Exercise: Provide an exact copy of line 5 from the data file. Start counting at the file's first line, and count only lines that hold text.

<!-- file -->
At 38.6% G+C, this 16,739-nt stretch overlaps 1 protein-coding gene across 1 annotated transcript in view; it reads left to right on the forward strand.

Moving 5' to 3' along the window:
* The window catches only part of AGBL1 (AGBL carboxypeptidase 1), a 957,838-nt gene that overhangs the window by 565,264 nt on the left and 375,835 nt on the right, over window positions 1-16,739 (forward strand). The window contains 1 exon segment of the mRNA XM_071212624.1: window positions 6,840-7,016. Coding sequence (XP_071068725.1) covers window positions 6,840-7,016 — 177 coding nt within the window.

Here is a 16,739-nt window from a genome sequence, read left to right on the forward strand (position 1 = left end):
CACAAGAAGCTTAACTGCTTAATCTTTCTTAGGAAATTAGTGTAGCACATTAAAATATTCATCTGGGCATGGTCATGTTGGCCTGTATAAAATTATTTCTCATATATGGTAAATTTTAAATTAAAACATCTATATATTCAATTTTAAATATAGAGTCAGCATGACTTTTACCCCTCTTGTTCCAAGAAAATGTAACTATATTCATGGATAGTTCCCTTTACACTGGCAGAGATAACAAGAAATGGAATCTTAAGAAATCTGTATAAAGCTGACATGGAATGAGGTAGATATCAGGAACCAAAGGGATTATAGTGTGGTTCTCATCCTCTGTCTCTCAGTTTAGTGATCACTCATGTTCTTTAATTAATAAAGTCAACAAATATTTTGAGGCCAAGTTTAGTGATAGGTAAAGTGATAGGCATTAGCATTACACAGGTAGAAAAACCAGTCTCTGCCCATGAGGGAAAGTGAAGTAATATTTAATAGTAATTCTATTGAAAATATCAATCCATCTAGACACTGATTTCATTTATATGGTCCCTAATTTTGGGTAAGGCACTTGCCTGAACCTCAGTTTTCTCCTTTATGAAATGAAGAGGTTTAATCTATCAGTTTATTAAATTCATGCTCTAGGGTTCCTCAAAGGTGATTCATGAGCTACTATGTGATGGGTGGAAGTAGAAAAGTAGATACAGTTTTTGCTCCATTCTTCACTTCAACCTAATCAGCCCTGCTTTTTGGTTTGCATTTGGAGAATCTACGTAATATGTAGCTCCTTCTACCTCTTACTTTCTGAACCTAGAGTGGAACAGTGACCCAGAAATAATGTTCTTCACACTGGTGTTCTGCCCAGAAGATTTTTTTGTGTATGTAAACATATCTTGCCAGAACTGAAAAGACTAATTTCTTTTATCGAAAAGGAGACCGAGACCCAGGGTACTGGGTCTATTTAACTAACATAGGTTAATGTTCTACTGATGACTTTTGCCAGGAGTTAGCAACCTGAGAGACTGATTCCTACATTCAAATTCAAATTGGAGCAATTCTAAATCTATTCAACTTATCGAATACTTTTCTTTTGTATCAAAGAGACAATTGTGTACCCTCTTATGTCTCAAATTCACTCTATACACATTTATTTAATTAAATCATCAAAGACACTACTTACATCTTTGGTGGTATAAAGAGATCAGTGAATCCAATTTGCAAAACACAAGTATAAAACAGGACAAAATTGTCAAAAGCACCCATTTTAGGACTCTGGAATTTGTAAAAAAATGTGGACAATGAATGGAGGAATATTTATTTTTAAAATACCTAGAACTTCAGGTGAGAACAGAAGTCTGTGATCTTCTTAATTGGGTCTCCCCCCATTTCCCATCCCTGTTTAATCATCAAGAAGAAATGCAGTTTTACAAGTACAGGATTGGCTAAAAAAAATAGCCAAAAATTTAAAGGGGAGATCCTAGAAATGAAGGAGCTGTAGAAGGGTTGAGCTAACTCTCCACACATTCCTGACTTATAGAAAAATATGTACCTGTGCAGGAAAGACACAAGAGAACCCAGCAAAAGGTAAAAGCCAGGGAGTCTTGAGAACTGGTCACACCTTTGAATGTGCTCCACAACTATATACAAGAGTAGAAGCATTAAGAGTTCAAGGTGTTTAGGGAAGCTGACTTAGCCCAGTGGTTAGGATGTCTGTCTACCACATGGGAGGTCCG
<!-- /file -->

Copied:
CACAAGAAGCTTAACTGCTTAATCTTTCTTAGGAAATTAGTGTAGCACATTAAAATATTCATCTGGGCATGGTCATGTTGGCCTGTATAAAATTATTTCTCATATATGGTAAATTTTAAATTAAAACATCTATATATTCAATTTTAAATATAGAGTCAGCATGACTTTTACCCCTCTTGTTCCAAGAAAATGTAACTATATTCATGGATAGTTCCCTTTACACTGGCAGAGATAACAAGAAATGGAATCTTAAGAAATCTGTATAAAGCTGACATGGAATGAGGTAGATATCAGGAACCAAAGGGATTATAGTGTGGTTCTCATCCTCTGTCTCTCAGTTTAGTGATCACTCATGTTCTTTAATTAATAAAGTCAACAAATATTTTGAGGCCAAGTTTAGTGATAGGTAAAGTGATAGGCATTAGCATTACACAGGTAGAAAAACCAGTCTCTGCCCATGAGGGAAAGTGAAGTAATATTTAATAGTAATTCTATTGAAAATATCAATCCATCTAGACACTGATTTCATTTATATGGTCCCTAATTTTGGGTAAGGCACTTGCCTGAACCTCAGTTTTCTCCTTTATGAAATGAAGAGGTTTAATCTATCAGTTTATTAAATTCATGCTCTAGGGTTCCTCAAAGGTGATTCATGAGCTACTATGTGATGGGTGGAAGTAGAAAAGTAGATACAGTTTTTGCTCCATTCTTCACTTCAACCTAATCAGCCCTGCTTTTTGGTTTGCATTTGGAGAATCTACGTAATATGTAGCTCCTTCTACCTCTTACTTTCTGAACCTAGAGTGGAACAGTGACCCAGAAATAATGTTCTTCACACTGGTGTTCTGCCCAGAAGATTTTTTTGTGTATGTAAACATATCTTGCCAGAACTGAAAAGACTAATTTCTTTTATCGAAAAGGAGACCGAGACCCAGGGTACTGGGTCTATTTAACTAACATAGGTTAATGTTCTACTGATGACTTTTGCCAGGAGTTAGCAACCTGAGAGACTGATTCCTACATTCAAATTCAAATTGGAGCAATTCTAAATCTATTCAACTTATCGAATACTTTTCTTTTGTATCAAAGAGACAATTGTGTACCCTCTTATGTCTCAAATTCACTCTATACACATTTATTTAATTAAATCATCAAAGACACTACTTACATCTTTGGTGGTATAAAGAGATCAGTGAATCCAATTTGCAAAACACAAGTATAAAACAGGACAAAATTGTCAAAAGCACCCATTTTAGGACTCTGGAATTTGTAAAAAAATGTGGACAATGAATGGAGGAATATTTATTTTTAAAATACCTAGAACTTCAGGTGAGAACAGAAGTCTGTGATCTTCTTAATTGGGTCTCCCCCCATTTCCCATCCCTGTTTAATCATCAAGAAGAAATGCAGTTTTACAAGTACAGGATTGGCTAAAAAAAATAGCCAAAAATTTAAAGGGGAGATCCTAGAAATGAAGGAGCTGTAGAAGGGTTGAGCTAACTCTCCACACATTCCTGACTTATAGAAAAATATGTACCTGTGCAGGAAAGACACAAGAGAACCCAGCAAAAGGTAAAAGCCAGGGAGTCTTGAGAACTGGTCACACCTTTGAATGTGCTCCACAACTATATACAAGAGTAGAAGCATTAAGAGTTCAAGGTGTTTAGGGAAGCTGACTTAGCCCAGTGGTTAGGATGTCTGTCTACCACATGGGAGGTCCG